Here's the assignment for this weekend...Pay attention to the other companies involved with other clients you're working with. A wedding photographer will have the most extensive potential resources: florists, caterers, bridal gown companies, travel agents, bands, venues, tux shops, limo companies, etc. To start, you just need one partner, and it's a simple expansion of your reach with their name and link on a preferred vendor section on your website and you on theirs.
Once you start the foundation to refer business to each other, you've got lots of potential for a more interactive relationship. Cross-promoting is next in line with some sort of incentive when you buy services from both companies. From there, you might move into a direct mail piece and bring in a third partner.
For example, an oversized postcard mailer with three companies reduces each partner's expense by a third. In addition, combining the power of three databases expands each company's reach. Lastly, each partner in the mailing becomes an ambassador for the other companies participating.
It's almost the weekend - take the time to find at least one company to start working with!
PS And if you're stuck on the process - you know where to find me!
by Skip Cohen
It's Friday, and I'm continuing this series with short ideas to help you fine-tune and build a stronger business. And I always consider them a "clean up" theme because, like weeds in a garden, many of you have ignored these areas for so long that what-not-to-do has taken over the what-you-should-be-doing.
So, as you roll into the weekend, here's a simple idea to think about - let's make your website/blog a community resource.
Jay Conrad Levinson, known as the "Father of Guerilla Marketing," always listed community involvement as one of the critical things great marketers should do. People like buying products/services from companies they perceive as giving back to the community.
You need to be involved, and it can be anything from capturing images of an event to helping a non-profit filling ketchup and mustard bottles for the Boosters Club at Friday night games. It doesn't matter what you're doing, as long as you're giving back.
Publish a Community Calendar: Here's the twist, and it's perfect for your website and blog. Start publishing events of non-profits in your community. The fun of this is obviously self-serving - by sharing information and the links to upcoming fundraising events in the community, you're showing support for each association/group. You're setting yourself up as an ambassador of goodwill for each nonprofit. In addition, many of the events will give you the opportunity to photograph the activities and the participants. And while you don't have time to attend every fundraising event, each time you can work on one, you've got new content for a blog post!
Here's an easy place to start - check with the local Chamber of Commerce about events that are coming up. Next, take a few minutes and look at the non-profits in your community and their websites. Look at the Senior Center, Alzheimer's Association, Breast Cancer Awareness groups, Programs for Veterans, support for the homeless, United Way...and the list goes on and on. Make a list to start building content for your community calendar.
There's one more great little benefit - the more frequently you publish community events in a calendar, the closer you get to becoming a clearing house for community activities. Your calendar has the potential to become a resource for the community, all under the umbrella of you giving back.
You're looking for the community to be good to you - so you need to make sure you're being good to your community.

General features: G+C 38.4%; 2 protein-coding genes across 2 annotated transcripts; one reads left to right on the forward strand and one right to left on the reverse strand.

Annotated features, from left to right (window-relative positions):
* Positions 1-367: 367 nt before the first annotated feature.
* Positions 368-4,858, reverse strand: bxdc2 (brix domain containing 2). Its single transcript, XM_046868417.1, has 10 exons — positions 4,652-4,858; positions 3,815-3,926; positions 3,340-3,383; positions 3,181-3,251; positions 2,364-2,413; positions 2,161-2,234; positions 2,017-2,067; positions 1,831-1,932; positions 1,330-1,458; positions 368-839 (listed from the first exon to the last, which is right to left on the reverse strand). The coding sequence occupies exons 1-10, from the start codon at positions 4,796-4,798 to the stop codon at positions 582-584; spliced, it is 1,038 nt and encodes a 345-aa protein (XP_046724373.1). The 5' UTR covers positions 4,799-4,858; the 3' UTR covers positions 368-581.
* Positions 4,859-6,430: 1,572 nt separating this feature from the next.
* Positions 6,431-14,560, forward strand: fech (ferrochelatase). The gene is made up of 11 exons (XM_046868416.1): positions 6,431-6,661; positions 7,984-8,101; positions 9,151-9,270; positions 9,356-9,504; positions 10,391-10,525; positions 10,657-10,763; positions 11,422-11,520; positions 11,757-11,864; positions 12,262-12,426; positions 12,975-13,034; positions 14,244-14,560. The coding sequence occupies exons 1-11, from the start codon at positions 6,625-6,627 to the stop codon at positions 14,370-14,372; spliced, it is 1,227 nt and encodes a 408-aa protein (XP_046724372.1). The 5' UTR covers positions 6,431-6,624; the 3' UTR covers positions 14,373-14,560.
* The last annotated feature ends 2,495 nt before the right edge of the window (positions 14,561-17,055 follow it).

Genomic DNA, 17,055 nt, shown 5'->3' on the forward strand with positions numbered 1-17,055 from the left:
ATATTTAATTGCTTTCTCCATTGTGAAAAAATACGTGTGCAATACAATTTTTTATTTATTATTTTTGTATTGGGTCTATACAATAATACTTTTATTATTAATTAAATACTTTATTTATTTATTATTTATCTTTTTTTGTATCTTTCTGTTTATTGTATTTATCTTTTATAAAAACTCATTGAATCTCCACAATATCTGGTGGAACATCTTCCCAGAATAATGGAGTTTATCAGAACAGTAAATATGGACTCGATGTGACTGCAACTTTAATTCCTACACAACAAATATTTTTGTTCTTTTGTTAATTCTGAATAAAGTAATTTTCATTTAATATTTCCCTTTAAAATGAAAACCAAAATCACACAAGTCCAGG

Your website is the center of your digital eco-system,
like a brick and mortar location, the experience matters once a customer enters,
just as much as the perception they have of you before they walk through the door.
by Skip Cohen
The whole idea behind this Friday series of cleanup suggestions is to give you things to think about and consider working on to build a stronger business.
Recently I was on a well-respected photographer's website. It was slow to load, and there was no logic in the content he was sharing. Plus, I had to mine for some of the most important information.
There are over 300 million Internet active households in the US. As of 2022, that was 92.0% of the population. And globally, Internet active households are over 5 billion! Your website is your most important piece of real estate, but you have to keep it fresh and make a visit to your site a great experience.
“Great web design without functionality is like a sports car with no engine.”
by Skip Cohen
We just got back from a change of command ceremony involving our son, who's moving on to a new assignment with the army. While I love the flexibility of being in the private sector, I realized something as I met many of his staff and associates - everybody knows what their job is and what's expected of them. There's an infrastructure of responsibility in place that's well-defined.
That got me thinking about each of us as entrepreneurs and sole proprietorships. Nothing is defined, and while it's great to be flexible and be able to pivot, does everybody in your company understand their role? Many of you are like me - a one-man band or one-person band if you want me to be more PC. Even if you're the only person in your company - have you defined what needs to be done with every customer?
The list goes on and on, but I want to keep with my Friday Clean Up Series, and this is an easy one for you to work on. The bottom line is easy - take the time to think about what it would take to make your business run like a well-oiled machine. And when something does go wrong, what do you have in place to resolve issues quickly?
Even flying solo as a business owner...it still takes a village!
Check out "Why?" one of the most popular features on the SCU Blog. It's a very simple concept - one image, one artist and one short sound bite. Each artist shares what makes the image one of their most favorite. We're over 100 artists featured since the project started. Click on the link above and you can scroll through all of the episodes to date.